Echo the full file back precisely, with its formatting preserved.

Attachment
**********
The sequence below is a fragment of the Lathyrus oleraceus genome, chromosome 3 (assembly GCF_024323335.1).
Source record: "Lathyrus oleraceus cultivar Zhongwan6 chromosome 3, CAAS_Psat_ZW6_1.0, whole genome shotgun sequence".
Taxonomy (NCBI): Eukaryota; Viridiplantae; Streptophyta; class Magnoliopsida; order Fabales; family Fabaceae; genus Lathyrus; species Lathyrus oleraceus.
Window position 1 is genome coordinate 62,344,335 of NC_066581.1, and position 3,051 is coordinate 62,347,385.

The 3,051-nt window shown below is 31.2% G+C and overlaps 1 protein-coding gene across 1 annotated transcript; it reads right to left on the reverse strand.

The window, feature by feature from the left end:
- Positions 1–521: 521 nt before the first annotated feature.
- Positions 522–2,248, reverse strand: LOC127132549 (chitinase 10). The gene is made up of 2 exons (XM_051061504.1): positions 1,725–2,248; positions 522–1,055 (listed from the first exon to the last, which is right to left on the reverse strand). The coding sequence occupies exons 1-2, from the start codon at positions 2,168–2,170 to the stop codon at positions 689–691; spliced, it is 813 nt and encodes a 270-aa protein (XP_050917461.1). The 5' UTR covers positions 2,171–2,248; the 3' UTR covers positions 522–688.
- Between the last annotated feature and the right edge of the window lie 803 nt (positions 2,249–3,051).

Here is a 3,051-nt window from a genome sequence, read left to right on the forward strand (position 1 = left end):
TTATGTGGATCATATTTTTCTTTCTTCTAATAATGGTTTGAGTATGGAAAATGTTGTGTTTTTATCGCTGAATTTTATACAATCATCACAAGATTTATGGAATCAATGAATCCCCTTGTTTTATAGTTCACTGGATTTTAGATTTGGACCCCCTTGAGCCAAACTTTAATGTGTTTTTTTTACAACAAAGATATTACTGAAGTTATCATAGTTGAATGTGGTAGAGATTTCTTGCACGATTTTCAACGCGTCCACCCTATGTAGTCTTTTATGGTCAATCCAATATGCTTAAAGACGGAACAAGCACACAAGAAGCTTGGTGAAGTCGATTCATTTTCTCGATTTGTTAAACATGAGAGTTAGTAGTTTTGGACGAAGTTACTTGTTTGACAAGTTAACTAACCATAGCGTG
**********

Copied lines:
The sequence below is a fragment of the Lathyrus oleraceus genome, chromosome 3 (assembly GCF_024323335.1).
Source record: "Lathyrus oleraceus cultivar Zhongwan6 chromosome 3, CAAS_Psat_ZW6_1.0, whole genome shotgun sequence".
Taxonomy (NCBI): Eukaryota; Viridiplantae; Streptophyta; class Magnoliopsida; order Fabales; family Fabaceae; genus Lathyrus; species Lathyrus oleraceus.
Window position 1 is genome coordinate 62,344,335 of NC_066581.1, and position 3,051 is coordinate 62,347,385.

The 3,051-nt window shown below is 31.2% G+C and overlaps 1 protein-coding gene across 1 annotated transcript; it reads right to left on the reverse strand.

The window, feature by feature from the left end:
- Positions 1–521: 521 nt before the first annotated feature.
- Positions 522–2,248, reverse strand: LOC127132549 (chitinase 10). The gene is made up of 2 exons (XM_051061504.1): positions 1,725–2,248; positions 522–1,055 (listed from the first exon to the last, which is right to left on the reverse strand). The coding sequence occupies exons 1-2, from the start codon at positions 2,168–2,170 to the stop codon at positions 689–691; spliced, it is 813 nt and encodes a 270-aa protein (XP_050917461.1). The 5' UTR covers positions 2,171–2,248; the 3' UTR covers positions 522–688.
- Between the last annotated feature and the right edge of the window lie 803 nt (positions 2,249–3,051).

Here is a 3,051-nt window from a genome sequence, read left to right on the forward strand (position 1 = left end):
TTATGTGGATCATATTTTTCTTTCTTCTAATAATGGTTTGAGTATGGAAAATGTTGTGTTTTTATCGCTGAATTTTATACAATCATCACAAGATTTATGGAATCAATGAATCCCCTTGTTTTATAGTTCACTGGATTTTAGATTTGGACCCCCTTGAGCCAAACTTTAATGTGTTTTTTTTACAACAAAGATATTACTGAAGTTATCATAGTTGAATGTGGTAGAGATTTCTTGCACGATTTTCAACGCGTCCACCCTATGTAGTCTTTTATGGTCAATCCAATATGCTTAAAGACGGAACAAGCACACAAGAAGCTTGGTGAAGTCGATTCATTTTCTCGATTTGTTAAACATGAGAGTTAGTAGTTTTGGACGAAGTTACTTGTTTGACAAGTTAACTAACCATAGCGTG